Car models come and go. Some are just not meant for the long haul (Ford Taurus), some had a nice run and then ceased (remember the Honda Prelude?), some phase in and out (VW Beetle). While fans of the AMC Pacer are still grumbling decades later, there are some car owners out there that may not even be aware that their car, truck or SUV is no longer in production.

A few models drop by the wayside each year, and this can lead to headaches if the owner bought the extended warranty on their Chevy Volt – its last year of production was 2019.

Parts and servicing

Generally speaking, auto manufacturers will continue to make or provide parts and servicing. But the laws and supply and demand do come into play, meaning that models can be challenging to maintain. This leads to a cottage industry for mechanics, parts suppliers and salvage yards.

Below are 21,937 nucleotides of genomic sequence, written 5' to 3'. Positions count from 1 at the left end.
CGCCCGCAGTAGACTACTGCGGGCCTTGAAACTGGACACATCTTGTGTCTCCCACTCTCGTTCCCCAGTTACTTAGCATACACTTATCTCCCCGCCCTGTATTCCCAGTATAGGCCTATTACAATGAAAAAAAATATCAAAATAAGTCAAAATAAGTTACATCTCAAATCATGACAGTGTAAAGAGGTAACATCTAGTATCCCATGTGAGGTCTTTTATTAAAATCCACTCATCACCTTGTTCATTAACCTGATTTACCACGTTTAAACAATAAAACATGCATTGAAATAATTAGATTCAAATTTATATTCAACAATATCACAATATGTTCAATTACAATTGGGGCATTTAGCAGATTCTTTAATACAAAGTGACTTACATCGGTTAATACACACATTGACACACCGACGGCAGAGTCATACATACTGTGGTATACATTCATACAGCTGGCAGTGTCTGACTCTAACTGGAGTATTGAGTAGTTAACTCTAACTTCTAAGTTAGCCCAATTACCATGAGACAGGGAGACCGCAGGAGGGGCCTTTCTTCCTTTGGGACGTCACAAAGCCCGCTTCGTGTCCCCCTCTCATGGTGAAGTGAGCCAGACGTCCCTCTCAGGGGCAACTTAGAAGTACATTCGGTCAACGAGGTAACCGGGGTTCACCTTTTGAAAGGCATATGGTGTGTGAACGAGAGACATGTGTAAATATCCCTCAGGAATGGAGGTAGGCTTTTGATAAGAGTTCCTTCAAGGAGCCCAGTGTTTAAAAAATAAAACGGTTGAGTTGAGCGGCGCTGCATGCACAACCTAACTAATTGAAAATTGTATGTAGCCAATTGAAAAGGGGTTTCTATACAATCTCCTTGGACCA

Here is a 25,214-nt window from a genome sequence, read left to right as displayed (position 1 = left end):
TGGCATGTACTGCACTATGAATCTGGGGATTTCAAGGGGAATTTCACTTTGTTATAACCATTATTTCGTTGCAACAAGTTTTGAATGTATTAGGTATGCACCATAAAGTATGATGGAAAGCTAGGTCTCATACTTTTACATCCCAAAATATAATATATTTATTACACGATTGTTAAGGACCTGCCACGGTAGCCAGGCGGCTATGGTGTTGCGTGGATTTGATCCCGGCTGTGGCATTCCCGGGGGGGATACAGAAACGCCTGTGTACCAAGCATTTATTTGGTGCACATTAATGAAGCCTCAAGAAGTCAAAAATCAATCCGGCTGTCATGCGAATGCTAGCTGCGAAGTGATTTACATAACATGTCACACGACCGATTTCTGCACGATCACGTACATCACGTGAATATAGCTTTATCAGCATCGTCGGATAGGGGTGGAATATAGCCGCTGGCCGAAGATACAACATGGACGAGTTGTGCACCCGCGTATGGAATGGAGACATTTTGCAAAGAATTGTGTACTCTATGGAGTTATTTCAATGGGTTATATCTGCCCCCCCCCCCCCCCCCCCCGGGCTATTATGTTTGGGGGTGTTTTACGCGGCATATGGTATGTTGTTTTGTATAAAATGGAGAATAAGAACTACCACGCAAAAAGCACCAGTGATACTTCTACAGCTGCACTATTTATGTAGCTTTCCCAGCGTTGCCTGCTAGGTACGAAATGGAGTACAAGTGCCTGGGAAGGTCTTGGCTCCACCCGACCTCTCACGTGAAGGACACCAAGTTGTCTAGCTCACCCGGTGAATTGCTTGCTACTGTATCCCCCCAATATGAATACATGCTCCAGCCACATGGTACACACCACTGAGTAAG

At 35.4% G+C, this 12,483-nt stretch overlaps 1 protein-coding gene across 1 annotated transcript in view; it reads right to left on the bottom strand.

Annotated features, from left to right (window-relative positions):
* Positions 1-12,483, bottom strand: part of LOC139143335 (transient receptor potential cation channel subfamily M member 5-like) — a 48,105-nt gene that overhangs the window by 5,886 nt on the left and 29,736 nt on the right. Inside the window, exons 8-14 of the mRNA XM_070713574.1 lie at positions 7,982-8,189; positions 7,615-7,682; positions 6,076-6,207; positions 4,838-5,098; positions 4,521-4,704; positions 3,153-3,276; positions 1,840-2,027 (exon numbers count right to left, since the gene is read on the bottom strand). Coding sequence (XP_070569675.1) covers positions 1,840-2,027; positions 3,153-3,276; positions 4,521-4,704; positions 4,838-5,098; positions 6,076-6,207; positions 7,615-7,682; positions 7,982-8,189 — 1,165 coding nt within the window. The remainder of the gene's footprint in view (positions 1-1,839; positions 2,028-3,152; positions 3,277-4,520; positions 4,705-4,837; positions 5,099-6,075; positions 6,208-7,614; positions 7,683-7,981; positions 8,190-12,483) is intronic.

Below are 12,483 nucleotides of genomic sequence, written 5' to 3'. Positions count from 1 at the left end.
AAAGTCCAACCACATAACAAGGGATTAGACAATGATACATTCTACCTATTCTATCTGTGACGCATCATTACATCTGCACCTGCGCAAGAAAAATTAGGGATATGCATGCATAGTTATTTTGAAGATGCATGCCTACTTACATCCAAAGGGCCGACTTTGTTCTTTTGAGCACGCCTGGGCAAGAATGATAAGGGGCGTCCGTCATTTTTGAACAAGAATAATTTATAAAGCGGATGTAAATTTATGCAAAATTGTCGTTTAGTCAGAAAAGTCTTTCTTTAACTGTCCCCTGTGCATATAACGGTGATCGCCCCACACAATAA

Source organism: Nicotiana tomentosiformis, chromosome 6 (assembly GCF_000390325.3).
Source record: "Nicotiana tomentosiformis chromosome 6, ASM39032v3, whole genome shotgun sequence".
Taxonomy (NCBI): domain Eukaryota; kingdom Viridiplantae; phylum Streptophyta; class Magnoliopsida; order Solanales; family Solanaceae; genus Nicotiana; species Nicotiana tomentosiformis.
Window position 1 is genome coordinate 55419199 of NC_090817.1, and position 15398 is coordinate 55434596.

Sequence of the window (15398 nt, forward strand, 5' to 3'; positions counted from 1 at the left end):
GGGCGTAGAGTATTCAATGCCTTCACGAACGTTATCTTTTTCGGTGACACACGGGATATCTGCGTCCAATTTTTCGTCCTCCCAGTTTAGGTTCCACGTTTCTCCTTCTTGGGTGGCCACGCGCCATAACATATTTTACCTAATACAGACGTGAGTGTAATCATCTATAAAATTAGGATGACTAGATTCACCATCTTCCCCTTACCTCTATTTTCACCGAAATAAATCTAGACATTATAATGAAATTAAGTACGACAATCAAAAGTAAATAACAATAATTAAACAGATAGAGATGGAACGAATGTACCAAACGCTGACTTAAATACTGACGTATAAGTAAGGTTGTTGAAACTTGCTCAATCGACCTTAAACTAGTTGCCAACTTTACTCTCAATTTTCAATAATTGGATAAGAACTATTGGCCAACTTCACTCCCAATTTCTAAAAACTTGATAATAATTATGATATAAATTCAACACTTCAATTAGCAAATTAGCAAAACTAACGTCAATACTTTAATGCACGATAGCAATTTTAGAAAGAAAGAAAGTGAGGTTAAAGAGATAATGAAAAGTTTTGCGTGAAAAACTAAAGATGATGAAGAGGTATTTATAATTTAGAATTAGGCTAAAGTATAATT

What if it is a Lemon?

Dealerships want to move on to new models, but Lemon laws do apply to used cars and discontinued models with a defect. They cannot refuse to fix it, nor can they charge for the work if it is a defect. They should also honor all valid warranties and fix production defects.

How will they replace it?

If they cannot fix the vehicle after a reasonable number of attempts, the manufacturer or dealer may replace the car. In this case, they can provide a similar type of vehicle of similar value as a replacement. Another option should be to buy back the vehicle for a fair price, which may not be the dealer or manufacturer’s first offer.

 

These matters often negotiated

In complicated cases like these, it is usually best to speak with a Lemon law attorney based here in California. They can help hold manufacturers and dealers accountable for the products they made and sold.